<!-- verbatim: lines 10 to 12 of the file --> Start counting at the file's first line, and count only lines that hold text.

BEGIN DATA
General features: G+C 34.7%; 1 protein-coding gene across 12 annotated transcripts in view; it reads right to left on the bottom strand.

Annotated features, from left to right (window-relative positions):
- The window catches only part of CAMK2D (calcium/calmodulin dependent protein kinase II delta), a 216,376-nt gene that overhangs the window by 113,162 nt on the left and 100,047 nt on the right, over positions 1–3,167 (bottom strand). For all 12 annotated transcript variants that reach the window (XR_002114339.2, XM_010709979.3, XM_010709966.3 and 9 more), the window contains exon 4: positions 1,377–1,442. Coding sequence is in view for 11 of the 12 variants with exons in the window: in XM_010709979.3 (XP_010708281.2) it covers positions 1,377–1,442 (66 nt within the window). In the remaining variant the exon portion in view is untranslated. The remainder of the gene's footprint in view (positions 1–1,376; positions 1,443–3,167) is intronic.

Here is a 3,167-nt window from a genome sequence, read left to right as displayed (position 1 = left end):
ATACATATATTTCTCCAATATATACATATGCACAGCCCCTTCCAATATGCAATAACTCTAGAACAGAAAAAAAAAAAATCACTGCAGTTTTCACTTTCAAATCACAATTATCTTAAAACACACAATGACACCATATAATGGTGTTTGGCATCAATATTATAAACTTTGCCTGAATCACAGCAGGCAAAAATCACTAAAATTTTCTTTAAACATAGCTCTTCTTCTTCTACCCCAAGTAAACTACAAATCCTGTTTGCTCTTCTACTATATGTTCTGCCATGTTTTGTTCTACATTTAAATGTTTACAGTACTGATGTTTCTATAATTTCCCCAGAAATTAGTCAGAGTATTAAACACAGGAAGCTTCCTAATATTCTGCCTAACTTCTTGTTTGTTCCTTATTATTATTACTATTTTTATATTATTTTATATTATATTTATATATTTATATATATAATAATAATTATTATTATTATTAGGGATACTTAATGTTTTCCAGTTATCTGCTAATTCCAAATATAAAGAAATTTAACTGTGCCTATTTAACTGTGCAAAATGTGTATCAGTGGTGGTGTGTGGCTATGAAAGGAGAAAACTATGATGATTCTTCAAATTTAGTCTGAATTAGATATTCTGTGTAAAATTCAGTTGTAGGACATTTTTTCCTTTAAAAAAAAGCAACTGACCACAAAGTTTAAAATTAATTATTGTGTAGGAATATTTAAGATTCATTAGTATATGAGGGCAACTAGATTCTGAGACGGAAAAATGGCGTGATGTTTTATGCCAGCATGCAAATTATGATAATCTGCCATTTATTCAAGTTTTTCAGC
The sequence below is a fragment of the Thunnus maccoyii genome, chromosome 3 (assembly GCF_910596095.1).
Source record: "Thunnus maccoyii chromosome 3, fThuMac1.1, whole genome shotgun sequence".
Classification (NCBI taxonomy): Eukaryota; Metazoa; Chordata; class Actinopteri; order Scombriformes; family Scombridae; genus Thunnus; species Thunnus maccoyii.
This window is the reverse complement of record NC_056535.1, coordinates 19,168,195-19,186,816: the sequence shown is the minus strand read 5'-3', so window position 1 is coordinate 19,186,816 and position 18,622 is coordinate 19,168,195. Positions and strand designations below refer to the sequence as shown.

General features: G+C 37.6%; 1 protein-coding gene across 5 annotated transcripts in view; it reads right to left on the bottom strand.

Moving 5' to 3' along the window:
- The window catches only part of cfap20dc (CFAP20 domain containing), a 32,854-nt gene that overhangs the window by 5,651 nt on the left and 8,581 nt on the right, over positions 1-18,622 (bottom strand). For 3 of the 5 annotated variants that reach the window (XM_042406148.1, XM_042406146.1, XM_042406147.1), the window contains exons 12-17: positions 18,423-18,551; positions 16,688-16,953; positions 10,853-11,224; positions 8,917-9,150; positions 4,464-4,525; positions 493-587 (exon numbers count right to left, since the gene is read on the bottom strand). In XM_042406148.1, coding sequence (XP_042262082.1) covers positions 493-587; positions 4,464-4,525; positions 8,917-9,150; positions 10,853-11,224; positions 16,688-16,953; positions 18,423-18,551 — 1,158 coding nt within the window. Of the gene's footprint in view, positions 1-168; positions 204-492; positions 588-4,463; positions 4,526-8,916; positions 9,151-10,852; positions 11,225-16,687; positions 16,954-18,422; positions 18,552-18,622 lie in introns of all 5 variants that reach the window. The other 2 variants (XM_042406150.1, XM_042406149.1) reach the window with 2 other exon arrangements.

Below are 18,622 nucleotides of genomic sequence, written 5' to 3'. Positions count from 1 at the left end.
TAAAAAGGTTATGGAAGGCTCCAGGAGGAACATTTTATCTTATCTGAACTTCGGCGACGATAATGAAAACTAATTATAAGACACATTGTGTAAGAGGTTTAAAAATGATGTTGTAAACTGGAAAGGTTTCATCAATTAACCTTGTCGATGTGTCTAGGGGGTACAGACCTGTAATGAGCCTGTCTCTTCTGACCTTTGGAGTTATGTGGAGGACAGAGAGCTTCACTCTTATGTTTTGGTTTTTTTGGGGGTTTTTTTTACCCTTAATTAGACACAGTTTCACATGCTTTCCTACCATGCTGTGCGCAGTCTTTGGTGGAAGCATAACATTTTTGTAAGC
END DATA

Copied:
General features: G+C 37.6%; 1 protein-coding gene across 5 annotated transcripts in view; it reads right to left on the bottom strand.

Moving 5' to 3' along the window:
- The window catches only part of cfap20dc (CFAP20 domain containing), a 32,854-nt gene that overhangs the window by 5,651 nt on the left and 8,581 nt on the right, over positions 1-18,622 (bottom strand). For 3 of the 5 annotated variants that reach the window (XM_042406148.1, XM_042406146.1, XM_042406147.1), the window contains exons 12-17: positions 18,423-18,551; positions 16,688-16,953; positions 10,853-11,224; positions 8,917-9,150; positions 4,464-4,525; positions 493-587 (exon numbers count right to left, since the gene is read on the bottom strand). In XM_042406148.1, coding sequence (XP_042262082.1) covers positions 493-587; positions 4,464-4,525; positions 8,917-9,150; positions 10,853-11,224; positions 16,688-16,953; positions 18,423-18,551 — 1,158 coding nt within the window. Of the gene's footprint in view, positions 1-168; positions 204-492; positions 588-4,463; positions 4,526-8,916; positions 9,151-10,852; positions 11,225-16,687; positions 16,954-18,422; positions 18,552-18,622 lie in introns of all 5 variants that reach the window. The other 2 variants (XM_042406150.1, XM_042406149.1) reach the window with 2 other exon arrangements.